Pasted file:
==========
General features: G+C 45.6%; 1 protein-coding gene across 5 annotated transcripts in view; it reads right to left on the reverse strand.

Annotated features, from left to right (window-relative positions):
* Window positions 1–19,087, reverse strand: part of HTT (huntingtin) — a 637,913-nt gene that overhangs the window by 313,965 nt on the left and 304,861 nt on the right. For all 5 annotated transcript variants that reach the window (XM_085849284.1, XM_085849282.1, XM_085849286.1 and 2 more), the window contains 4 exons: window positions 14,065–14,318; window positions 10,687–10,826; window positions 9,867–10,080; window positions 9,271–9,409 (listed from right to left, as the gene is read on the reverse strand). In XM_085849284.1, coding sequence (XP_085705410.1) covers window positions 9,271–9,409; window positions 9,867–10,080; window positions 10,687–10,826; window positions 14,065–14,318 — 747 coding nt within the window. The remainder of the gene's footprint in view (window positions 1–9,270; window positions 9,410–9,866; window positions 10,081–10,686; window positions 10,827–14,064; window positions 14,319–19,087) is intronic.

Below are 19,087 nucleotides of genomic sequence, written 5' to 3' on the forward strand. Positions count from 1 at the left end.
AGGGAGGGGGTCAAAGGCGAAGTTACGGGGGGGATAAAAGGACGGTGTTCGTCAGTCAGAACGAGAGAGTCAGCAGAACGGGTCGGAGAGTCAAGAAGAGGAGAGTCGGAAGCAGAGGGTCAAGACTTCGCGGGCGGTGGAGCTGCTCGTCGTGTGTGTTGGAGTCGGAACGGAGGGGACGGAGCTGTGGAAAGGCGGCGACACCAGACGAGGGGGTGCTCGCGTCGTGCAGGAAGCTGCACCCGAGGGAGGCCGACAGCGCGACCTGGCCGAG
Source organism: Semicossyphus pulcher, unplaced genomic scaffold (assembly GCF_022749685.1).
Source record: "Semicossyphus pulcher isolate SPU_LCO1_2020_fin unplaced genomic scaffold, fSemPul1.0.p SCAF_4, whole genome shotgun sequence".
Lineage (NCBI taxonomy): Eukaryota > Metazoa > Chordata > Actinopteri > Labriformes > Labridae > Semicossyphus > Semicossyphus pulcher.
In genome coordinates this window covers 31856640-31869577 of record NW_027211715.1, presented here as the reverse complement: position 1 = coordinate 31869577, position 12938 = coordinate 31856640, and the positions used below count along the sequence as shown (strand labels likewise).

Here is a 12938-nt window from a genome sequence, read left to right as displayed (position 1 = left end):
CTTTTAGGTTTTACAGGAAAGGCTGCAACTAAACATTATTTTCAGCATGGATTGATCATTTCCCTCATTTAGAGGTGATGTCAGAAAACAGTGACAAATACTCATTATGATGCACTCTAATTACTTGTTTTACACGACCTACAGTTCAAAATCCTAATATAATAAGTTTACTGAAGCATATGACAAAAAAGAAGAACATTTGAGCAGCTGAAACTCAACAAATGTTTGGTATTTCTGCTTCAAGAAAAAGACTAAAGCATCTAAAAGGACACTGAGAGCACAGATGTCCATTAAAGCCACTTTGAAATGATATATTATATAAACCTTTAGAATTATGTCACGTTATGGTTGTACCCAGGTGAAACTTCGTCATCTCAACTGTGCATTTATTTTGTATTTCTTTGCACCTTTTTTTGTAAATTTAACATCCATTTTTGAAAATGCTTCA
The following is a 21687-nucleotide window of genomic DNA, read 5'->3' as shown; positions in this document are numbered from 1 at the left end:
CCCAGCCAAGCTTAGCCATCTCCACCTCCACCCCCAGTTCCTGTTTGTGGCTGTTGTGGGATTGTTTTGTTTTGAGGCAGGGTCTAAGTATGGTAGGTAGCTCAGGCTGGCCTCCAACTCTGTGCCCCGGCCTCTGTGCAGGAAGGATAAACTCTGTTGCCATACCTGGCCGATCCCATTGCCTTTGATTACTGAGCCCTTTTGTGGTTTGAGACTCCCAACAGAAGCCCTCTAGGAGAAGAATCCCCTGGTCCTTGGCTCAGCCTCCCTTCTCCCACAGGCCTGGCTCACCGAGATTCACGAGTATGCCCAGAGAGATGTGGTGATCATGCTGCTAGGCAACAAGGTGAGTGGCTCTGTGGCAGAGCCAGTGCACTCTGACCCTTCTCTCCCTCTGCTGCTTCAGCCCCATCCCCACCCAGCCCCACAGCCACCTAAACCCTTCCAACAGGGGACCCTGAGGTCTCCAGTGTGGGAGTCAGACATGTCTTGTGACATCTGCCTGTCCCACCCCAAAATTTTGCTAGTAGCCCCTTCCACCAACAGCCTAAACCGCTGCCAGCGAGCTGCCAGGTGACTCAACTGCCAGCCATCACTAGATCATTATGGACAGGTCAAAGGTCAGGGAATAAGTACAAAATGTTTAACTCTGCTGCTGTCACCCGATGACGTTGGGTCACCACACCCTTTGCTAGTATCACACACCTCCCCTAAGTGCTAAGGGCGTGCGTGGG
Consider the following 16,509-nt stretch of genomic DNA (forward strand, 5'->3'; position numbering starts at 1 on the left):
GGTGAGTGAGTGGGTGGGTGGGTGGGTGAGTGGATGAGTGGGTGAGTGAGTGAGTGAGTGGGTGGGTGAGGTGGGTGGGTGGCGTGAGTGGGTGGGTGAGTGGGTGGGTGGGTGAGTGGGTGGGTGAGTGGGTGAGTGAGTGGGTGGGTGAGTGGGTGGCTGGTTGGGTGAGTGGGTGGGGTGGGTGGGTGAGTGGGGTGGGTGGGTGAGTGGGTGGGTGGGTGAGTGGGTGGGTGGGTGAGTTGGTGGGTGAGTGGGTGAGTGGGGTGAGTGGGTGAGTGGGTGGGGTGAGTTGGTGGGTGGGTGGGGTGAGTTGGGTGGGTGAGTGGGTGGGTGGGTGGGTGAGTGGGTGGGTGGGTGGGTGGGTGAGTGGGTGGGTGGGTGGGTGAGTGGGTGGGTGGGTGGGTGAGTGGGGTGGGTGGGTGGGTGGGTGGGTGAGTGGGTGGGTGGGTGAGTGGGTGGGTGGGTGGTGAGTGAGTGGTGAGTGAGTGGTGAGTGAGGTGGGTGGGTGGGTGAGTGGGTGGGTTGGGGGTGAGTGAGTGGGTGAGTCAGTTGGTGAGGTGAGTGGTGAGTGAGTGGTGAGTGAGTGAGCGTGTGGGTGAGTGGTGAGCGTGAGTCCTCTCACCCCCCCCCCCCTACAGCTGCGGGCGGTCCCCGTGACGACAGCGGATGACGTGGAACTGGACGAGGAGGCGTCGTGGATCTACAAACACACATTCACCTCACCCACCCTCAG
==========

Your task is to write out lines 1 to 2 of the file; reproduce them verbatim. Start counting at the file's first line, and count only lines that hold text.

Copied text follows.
General features: G+C 45.6%; 1 protein-coding gene across 5 annotated transcripts in view; it reads right to left on the reverse strand.

Annotated features, from left to right (window-relative positions):